ASIAN VALUES DVD REVIEW
As usual with
the team of filmmaker Carlitos Siguion-Reyna, his mother Armida Siguion-Reyna,
and writer Bibeth Orteza, Ang Lalaki Sa Buhay Ni Selya (The
Man In Her Life) is handsome to look at: it has a Viva Films-like
opulence, a pretty Romy Vitug sheen; Carlitos toys with his film frame,
and comes up with one beautifully composed image after another.
If this were
a travelogue, or a documentary on the interiors of houses in the
province, it would be a technical triumph. Carlitos and company,
however, insist on a film about people, acting out some kind of
story. The resulting film takes off into the Twilight Zone.
with Selya (Rosanna Roces, displaying the latest in plastic surgery)
kneeing the groin of her sex-starved boyfriend (Gardo Verzosa, so
hilariously macho you wonder about his masculinity). He leaves her
(which is understandable); she changes her mind (which is less understandable),
and chases after him. Along the way Roces meets a high-school principal
(the uncommonly good Ricky Davao) and his busybody aunt (Eva Darren);
Davao is gay, and has a lover (pretty boy Allan Paule) whose wife
and child he supports. Darren has an idea: if Roces marries her
niece - er, nephew - the rumors about his homosexuality might stop.
Roces marries Davao, uncovers his secret, and taunts him in public
for being gay.
up again on a motorbike and schemes to take Roces away; his plan
consists of revving his bikes engine under her bedroom window
at night, while Davao lies impotently beside her. Incredibly, Roces
falls for this blatant piece of symbolism and they fornicate fifteen
ways till Friday. When Roces gets pregnant Verzosa drops her like
badly soiled underwear.
outline sounds like Filipino komiks except that komiks were never
this outrageous. Ms. Orteza assigns each character one or two traits
(plucked, it seems, out of a small hat with a hole in it), and leaves
them (like Polaroid film) to develop themselves. Carlitos in turn
orchestrates the actors performances like a Looney Tunes animated
short - they enter, flash their obsessions in your face, and start
help to ask intelligent questions about the film; its plot is irrationally
structured, like a dream (or nightmare), or a house of cards. Why
are the townspeople so confrontational, if Davao has been a long-time
principal and the town has long known hes gay (Filipinos dont
confront; they are world-class back-stabbers)? Why does Davao put
up with this treatment? Why has he stayed as a school principal?
Why, if Davao is such a sweet and gentle soul, is Roces so furious
and cruel when she learns hes gay? The list of questions could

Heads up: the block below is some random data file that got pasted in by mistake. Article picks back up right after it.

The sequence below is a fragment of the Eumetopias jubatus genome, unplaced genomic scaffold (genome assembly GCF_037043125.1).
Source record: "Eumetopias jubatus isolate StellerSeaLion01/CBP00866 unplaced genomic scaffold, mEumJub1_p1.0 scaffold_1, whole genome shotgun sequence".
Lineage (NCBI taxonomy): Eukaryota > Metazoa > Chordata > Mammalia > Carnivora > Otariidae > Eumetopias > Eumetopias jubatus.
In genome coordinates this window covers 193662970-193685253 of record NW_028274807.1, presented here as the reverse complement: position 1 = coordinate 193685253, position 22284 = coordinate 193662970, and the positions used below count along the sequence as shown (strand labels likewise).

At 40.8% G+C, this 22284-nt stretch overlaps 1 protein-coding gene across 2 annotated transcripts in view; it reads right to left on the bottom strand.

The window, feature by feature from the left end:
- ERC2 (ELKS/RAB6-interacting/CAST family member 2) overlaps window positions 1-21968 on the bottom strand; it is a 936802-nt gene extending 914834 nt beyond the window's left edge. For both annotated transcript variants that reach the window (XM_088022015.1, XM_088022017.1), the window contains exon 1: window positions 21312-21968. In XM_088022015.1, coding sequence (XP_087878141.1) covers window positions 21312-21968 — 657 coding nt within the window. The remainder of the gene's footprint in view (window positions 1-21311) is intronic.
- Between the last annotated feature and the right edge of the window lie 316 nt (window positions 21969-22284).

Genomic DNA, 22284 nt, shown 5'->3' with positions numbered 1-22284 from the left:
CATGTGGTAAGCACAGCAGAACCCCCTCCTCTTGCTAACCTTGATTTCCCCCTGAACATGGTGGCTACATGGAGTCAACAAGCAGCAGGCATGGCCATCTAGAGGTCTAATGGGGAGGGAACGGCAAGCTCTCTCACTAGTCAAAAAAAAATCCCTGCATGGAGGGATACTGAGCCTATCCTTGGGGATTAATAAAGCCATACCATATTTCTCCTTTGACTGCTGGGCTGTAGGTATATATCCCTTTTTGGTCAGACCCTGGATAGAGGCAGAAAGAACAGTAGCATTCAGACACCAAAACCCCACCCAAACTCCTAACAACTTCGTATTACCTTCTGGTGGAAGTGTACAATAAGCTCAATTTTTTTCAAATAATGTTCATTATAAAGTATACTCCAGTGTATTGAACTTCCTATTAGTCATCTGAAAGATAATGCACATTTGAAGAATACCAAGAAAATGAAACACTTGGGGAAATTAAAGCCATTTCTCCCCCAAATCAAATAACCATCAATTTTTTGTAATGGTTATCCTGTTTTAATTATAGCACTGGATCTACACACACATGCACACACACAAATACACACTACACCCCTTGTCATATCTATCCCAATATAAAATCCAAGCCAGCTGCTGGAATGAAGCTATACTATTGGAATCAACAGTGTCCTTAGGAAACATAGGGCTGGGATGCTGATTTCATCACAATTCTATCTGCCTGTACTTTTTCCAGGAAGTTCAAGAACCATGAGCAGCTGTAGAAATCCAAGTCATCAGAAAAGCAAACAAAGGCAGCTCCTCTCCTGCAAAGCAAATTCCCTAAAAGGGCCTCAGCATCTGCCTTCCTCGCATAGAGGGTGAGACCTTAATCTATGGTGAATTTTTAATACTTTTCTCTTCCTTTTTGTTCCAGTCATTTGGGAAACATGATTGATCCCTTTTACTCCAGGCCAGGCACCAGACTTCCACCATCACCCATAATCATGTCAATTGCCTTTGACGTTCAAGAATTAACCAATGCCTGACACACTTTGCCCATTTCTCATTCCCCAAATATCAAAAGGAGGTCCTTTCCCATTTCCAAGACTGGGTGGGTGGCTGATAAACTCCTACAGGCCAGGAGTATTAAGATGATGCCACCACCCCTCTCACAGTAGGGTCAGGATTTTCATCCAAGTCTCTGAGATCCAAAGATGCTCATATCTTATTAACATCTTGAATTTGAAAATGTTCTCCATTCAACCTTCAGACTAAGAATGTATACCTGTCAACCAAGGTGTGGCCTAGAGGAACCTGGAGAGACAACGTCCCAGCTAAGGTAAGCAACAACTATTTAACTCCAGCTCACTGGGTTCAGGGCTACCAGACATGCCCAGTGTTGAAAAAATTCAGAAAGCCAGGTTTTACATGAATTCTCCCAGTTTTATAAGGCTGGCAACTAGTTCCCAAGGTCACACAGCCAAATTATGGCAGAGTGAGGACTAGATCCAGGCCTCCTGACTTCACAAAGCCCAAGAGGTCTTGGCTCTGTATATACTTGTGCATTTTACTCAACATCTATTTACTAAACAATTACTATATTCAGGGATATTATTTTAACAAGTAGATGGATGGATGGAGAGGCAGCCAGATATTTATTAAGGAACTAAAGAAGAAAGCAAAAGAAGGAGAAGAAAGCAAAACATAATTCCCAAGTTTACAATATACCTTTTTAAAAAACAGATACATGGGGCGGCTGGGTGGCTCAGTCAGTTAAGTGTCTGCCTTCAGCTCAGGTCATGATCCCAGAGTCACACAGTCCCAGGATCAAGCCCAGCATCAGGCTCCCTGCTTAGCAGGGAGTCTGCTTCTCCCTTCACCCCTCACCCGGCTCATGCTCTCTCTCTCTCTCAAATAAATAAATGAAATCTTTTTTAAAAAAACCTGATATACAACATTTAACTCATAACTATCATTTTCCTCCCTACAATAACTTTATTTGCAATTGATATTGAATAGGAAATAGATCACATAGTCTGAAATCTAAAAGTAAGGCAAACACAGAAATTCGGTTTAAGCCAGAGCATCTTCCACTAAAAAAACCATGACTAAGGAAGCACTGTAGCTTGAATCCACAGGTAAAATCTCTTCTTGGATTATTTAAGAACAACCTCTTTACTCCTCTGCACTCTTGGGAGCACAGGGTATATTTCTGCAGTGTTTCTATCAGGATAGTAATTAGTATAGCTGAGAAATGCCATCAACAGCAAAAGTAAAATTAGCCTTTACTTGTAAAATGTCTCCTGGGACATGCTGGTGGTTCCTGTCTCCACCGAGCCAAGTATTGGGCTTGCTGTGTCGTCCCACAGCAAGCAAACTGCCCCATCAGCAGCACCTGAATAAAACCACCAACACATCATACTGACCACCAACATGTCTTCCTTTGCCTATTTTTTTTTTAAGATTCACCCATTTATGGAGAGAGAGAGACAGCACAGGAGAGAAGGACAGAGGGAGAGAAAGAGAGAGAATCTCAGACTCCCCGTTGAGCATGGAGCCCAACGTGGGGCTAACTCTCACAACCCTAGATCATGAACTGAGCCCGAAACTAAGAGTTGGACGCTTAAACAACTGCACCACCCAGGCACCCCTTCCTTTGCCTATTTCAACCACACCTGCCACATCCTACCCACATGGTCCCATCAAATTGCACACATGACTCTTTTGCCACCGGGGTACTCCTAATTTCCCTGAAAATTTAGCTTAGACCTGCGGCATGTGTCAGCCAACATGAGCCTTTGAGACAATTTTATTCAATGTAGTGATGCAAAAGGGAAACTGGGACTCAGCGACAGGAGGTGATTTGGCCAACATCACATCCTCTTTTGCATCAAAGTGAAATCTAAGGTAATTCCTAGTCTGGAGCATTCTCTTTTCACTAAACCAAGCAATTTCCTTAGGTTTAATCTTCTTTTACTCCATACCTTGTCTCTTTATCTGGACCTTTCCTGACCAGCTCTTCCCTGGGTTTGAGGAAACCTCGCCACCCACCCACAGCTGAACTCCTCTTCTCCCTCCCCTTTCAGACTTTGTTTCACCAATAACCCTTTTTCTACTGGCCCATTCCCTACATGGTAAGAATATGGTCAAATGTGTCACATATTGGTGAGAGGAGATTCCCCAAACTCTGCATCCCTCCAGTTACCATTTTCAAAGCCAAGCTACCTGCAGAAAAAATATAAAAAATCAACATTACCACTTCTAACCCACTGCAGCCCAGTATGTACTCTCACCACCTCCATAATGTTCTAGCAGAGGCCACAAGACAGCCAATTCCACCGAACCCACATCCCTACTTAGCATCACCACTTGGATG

go on and on.
But wait -
things get better. Verzosa comes back in a Pajero (his every appearance
is accompanied by ever larger vehicles; by the films end,
you expect him to sail in on the Titanic). He sees his son, likes
him, hatches yet another scheme, this time to win custody. He approaches
Roces, and again she falls for him (Rocess character here
shows all the intelligence of soiled underwear - which may explain
Verzosas attitude to her). She agrees to testify that Davao
is gay and an unfit father, and tries to get the rest of the town
Roces approach Paule, who is dying of tuberculosis; he strikes a
saintly pose and refuses to hurt the man he once loved. Verzosa
and Roces leave; behind them, Paule collapses, as if on cue (Paules
character displays impeccably comic timing; when Roces and Davao
later pay him a visit, Paule expires at the moment of their departure).
will surely become a classic: Verzosa and Roces come to Davaos
house to claim their son; Davao refuses. Verzosa pulls out a gun;
Davao defies him. Verzosa and Roces (despite Verzosas gun)
relent, and turn to leave; Davao changes his mind - the boy needs
his mother, he says. The boy is packed (in record time) and pulled
by Verzosa and Roces out the gate; then - Roces changes her mind
and abandons Verzosa. Verzosa is left staring in impotent fury at
Eva Darren (you wonder for a moment if he will shoot her).
sums up everything unique about the Siguion-Reyna tandem. Its
all done in a series of long takes, faultlessly executed, breathlessly
paced; its also unbelievable melodrama, as if they had decided
to throw the script out the window and stage a bit of Dadaist theater.
Its like something straight out of Men In Black, or from a
specially subversive episode of The X-Files - aliens beam down into
a Filipino film studio and immediately start making films, without
doing a shred of research on human beings, or even a simple look-see
to observe how they act or talk.
get me wrong; Ang Lalaki Sa Buhay Ni Selya is wonderful entertainment.
Its melodrama like youve never seen before - and with
luck, never will again. I loved every minute of the film, and left
the theater smiling; it took hours to wipe the grin off my face.
February 20, 1998.
The article also appears in Noel Vera's Critic After Dark: A Review
Of Philippine Cinema (BigO Books).
Click here to order.